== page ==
Then it's time to pop your baby into their pajamas and baby sleeping bag or swaddle. A swaddle or sleeping bag is an important part of the bedtime routine. Children like knowing what is coming next, and when they see the swaddle or baby sleeping bag they’ll start to recognize that bedtime is not far away. This can work for both day and night sleep.

Finally, give your child some wind down time. Dim the lights and read a book or two. A book helps relax your child and gives you an opportunity for a cuddle. Helping with literacy is an added bonus!

Find Your Own Nighttime Routine 

As parents, we often put a lot of time and effort into preparing babies for bed. But as adults, we can often take little time to prepare ourselves for bed. We then wonder why we have trouble sleeping.

Your routine could be as simple as turning off your phone an hour before bed, having a warm bath or shower, doing some relaxing stretches, meditating, or enjoying sleepy time tea. The important thing is to establish your own bedtime ritual to cue your body that it’s time for sleep.

Carefully Consider Co-Sleeping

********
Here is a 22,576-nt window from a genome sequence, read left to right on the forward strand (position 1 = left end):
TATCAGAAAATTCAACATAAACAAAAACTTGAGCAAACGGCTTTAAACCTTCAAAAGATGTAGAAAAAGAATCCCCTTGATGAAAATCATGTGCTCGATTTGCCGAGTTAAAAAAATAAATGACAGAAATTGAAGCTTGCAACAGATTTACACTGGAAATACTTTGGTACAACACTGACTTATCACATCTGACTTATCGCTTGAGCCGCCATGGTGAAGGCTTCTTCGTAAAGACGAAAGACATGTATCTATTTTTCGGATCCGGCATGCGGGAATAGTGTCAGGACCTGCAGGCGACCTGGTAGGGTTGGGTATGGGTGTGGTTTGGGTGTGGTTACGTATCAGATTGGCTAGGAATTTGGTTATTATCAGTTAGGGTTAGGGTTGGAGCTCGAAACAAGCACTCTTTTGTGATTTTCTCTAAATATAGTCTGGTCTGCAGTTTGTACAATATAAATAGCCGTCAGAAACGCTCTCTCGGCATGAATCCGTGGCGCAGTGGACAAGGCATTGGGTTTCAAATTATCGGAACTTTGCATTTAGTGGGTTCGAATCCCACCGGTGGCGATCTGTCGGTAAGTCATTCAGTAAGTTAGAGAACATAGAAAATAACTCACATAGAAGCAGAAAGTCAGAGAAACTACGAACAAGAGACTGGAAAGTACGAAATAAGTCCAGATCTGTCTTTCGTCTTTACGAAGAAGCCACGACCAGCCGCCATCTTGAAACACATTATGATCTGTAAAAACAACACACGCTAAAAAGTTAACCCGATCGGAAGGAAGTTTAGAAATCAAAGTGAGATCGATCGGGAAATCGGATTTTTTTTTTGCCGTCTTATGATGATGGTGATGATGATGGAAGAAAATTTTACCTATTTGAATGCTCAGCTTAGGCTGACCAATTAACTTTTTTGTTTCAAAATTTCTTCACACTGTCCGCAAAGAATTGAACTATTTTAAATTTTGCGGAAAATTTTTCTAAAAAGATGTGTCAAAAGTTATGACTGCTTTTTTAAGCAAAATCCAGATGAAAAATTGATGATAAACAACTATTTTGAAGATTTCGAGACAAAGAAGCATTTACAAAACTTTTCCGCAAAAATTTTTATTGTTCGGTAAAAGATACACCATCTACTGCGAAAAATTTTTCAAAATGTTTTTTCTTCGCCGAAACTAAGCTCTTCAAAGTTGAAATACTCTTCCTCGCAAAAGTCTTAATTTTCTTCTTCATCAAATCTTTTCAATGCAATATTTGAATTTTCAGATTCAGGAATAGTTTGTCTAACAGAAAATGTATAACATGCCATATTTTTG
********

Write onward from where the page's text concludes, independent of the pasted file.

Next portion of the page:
Co-sleeping in the same room as baby has many health benefits for your baby, but can often interfere with your sleep. That’s because a parent is so tuned in to her new baby and hears every little noise.  

Babies are certainly noisy little characters. But most of the time they're just stirring and moving through different sleep cycles. This is where meditating or listening to relaxing music could come in handy. By wearing bed friendly SleepPhones® to drift off to sleep, you can muffle some of those noises while still being aware of the outside environment. What’s more, your baby might learn to self soothe and settle herself back to sleep if you’re not constantly fussing over her.

Find a Way to Fall Back Asleep

One of the biggest problems parents experience is difficulty falling back asleep once their baby wakes during the night. This is where SleepPhones® can come in handy again. Simply slip them on and tune into white noise, music, an audio book, or anything else that relaxes you. You'll be nodding off in no time without disturbing your partner.

Make Time for You

If you're not getting enough sleep during the night, try a daytime nap when your baby sleeps. You'll need a lot of  energy to get through those early days with baby. Remember that these difficult days will pass and eventually you will get more sleep. Keep these tips handy and hang in there. Good luck! 

About the Author

Nicole Cassey was inspired to create Bubbaroo after having her first child in 2004. Since then, she’s gone on to sell her premium baby, toddler, and child sleepwear worldwide. Visit www.bubbaroo.com.au to shop the entire Bubbaroo line.